Admittedly, anarchist theoretical literature as a whole cannot compete in stature with its better-lettered Left counterparts. Mikhail Bakunin acknowledged as much when he called Marx the ‘supreme economic and socialist genius of our day’ (if not indeed ever since). But what anarchism in its heyday lacked in quality, it made up for in quantity. Its success in helping found enduring institutions, from France’s and Spain’s General Confederation of Labour (CGT), to the major unions and federations of Argentina, Brazil, elsewhere in Latin America, Ireland, and Japan, together with a more recent presence in such far-flung locales as Bolivia, Chiapas, Cuba, Egypt, Indonesia, Karnataka, Korea, Nigeria, Peru, Sierra Leone, Syria, and the Ukraine, with a combined membership in the tens of millions, shows that a current of anarchism has been deeply influential worldwide. Moreover, its relation to the social democratic and communist traditions in these and other countries is immensely complex and variable, ranging from close cooperation and cross fertilization to outright conflict. As Benedict Anderson (in Hirsch and Van der Walt 2010, xv) observes, anarchist and syndicalist respect for and attention to peasants and agricultural workers, its practical commitment to internationalism rooted in imperial and diasporic networks, and its ‘utopian élan’ constituted the movement’s historic advantages. To the extent that these elements are re-emergent in the current era, they have the potential to renew anarcho-syndicalist contributions to social egalitarianism’s further development.
A comparison of anarchist and communist contributions is also pertinent to internationalism, the subject of Chapter 5. The chapter plausibly predicts that although ordinary people ‘adrift in the waves of global economic turbulence … will seek control over the seemingly uncontrollable in national and cultural identity’ (124), these identities will be incommensurate to globalization’s challenges. Thus it suggests the need to build transnational political institutions in which revolutionary actors and their ideas may find a home. The two historical examples illustrating this imperative are, however, ambiguous. The anarchist contribution to defending the Spanish republic during its civil war was more significant than its role in defeating apartheid in South Africa. For social democracy, the opposite is true, with Scandinavian countries in particular providing key support to anti-apartheid groups that in the Spanish had been tragically absent from interwar social democratic governments. Communist party support for both causes was more consistent, albeit with sometimes self-defeating tactics. The chapter contends that the major difference between these cases is that by contrast to the International Brigades, the anti-apartheid movement’s ideological foundation was one of ‘moral solidarity with a foreign cause, rather than transnational political struggle toward a common goal’ (119). Depending on context, one can argue for the opposite designation. But even apart from the divergent outcomes – tragic defeat for the earlier, and victory for the later case – the fact that the first campaign was waged by mostly military means, and the second, by mostly ideological means, is also pertinent.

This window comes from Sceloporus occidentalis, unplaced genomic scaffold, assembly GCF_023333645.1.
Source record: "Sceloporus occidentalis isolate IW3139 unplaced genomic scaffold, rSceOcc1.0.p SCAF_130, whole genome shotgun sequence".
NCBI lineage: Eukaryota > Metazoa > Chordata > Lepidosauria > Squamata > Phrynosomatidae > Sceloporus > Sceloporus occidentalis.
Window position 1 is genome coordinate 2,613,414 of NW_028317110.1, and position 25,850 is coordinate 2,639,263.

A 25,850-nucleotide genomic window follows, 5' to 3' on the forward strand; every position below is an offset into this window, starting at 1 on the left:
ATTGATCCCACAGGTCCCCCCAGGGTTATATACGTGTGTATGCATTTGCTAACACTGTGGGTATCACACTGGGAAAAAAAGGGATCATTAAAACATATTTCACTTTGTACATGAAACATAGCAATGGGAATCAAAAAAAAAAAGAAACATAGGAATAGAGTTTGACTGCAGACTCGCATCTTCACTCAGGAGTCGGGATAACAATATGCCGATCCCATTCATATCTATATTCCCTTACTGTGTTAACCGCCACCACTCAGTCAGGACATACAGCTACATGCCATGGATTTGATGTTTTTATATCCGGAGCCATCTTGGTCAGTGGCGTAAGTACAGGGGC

Indeed, ideas have always been the Left’s trump card, and will be indispensible in order for social egalitarianism in whatever guise to emerge from the current crisis as a stronger force. The final chapter’s excoriating critique of US ‘welfare reform’ and the books conclusion provide salutary reminders that the Left will be judged both by the appeals of these ideas, as well as by their shorter and longer term material results. This book should be a handy weapon in this struggle.
2 November 2011